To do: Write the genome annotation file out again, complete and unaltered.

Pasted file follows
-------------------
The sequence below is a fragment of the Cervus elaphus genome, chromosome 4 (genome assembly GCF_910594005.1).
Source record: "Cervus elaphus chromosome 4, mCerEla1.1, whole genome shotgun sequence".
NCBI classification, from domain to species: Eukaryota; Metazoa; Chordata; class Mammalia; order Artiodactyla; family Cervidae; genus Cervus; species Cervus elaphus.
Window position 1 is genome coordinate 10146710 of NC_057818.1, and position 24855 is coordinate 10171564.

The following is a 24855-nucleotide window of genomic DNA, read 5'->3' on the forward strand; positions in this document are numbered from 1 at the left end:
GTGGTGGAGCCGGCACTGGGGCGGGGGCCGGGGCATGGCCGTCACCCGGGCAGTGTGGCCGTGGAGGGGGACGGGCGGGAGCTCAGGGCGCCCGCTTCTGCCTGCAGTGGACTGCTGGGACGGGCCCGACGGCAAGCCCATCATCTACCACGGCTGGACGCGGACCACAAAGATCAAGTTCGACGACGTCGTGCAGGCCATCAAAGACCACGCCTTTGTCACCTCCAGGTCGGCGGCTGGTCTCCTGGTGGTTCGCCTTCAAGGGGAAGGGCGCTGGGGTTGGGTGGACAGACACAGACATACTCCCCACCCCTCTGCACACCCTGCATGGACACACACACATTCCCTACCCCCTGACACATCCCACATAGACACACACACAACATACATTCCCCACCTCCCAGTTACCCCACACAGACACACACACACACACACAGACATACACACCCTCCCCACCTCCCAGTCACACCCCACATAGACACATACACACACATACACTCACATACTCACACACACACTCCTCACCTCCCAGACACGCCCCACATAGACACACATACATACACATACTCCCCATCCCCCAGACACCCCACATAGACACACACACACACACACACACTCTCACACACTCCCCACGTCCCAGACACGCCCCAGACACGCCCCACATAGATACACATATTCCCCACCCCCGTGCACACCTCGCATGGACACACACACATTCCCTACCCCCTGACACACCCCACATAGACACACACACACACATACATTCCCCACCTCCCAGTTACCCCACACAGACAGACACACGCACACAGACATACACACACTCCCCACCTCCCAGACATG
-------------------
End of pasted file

The sequence below is a fragment of the Cervus elaphus genome, chromosome 4 (genome assembly GCF_910594005.1).
Source record: "Cervus elaphus chromosome 4, mCerEla1.1, whole genome shotgun sequence".
NCBI classification, from domain to species: Eukaryota; Metazoa; Chordata; class Mammalia; order Artiodactyla; family Cervidae; genus Cervus; species Cervus elaphus.
Window position 1 is genome coordinate 10146710 of NC_057818.1, and position 24855 is coordinate 10171564.

The following is a 24855-nucleotide window of genomic DNA, read 5'->3' on the forward strand; positions in this document are numbered from 1 at the left end:
GTGGTGGAGCCGGCACTGGGGCGGGGGCCGGGGCATGGCCGTCACCCGGGCAGTGTGGCCGTGGAGGGGGACGGGCGGGAGCTCAGGGCGCCCGCTTCTGCCTGCAGTGGACTGCTGGGACGGGCCCGACGGCAAGCCCATCATCTACCACGGCTGGACGCGGACCACAAAGATCAAGTTCGACGACGTCGTGCAGGCCATCAAAGACCACGCCTTTGTCACCTCCAGGTCGGCGGCTGGTCTCCTGGTGGTTCGCCTTCAAGGGGAAGGGCGCTGGGGTTGGGTGGACAGACACAGACATACTCCCCACCCCTCTGCACACCCTGCATGGACACACACACATTCCCTACCCCCTGACACATCCCACATAGACACACACACAACATACATTCCCCACCTCCCAGTTACCCCACACAGACACACACACACACACACAGACATACACACCCTCCCCACCTCCCAGTCACACCCCACATAGACACATACACACACATACACTCACATACTCACACACACACTCCTCACCTCCCAGACACGCCCCACATAGACACACATACATACACATACTCCCCATCCCCCAGACACCCCACATAGACACACACACACACACACACACTCTCACACACTCCCCACGTCCCAGACACGCCCCAGACACGCCCCACATAGATACACATATTCCCCACCCCCGTGCACACCTCGCATGGACACACACACATTCCCTACCCCCTGACACACCCCACATAGACACACACACACACATACATTCCCCACCTCCCAGTTACCCCACACAGACAGACACACGCACACAGACATACACACACTCCCCACCTCCCAGACATG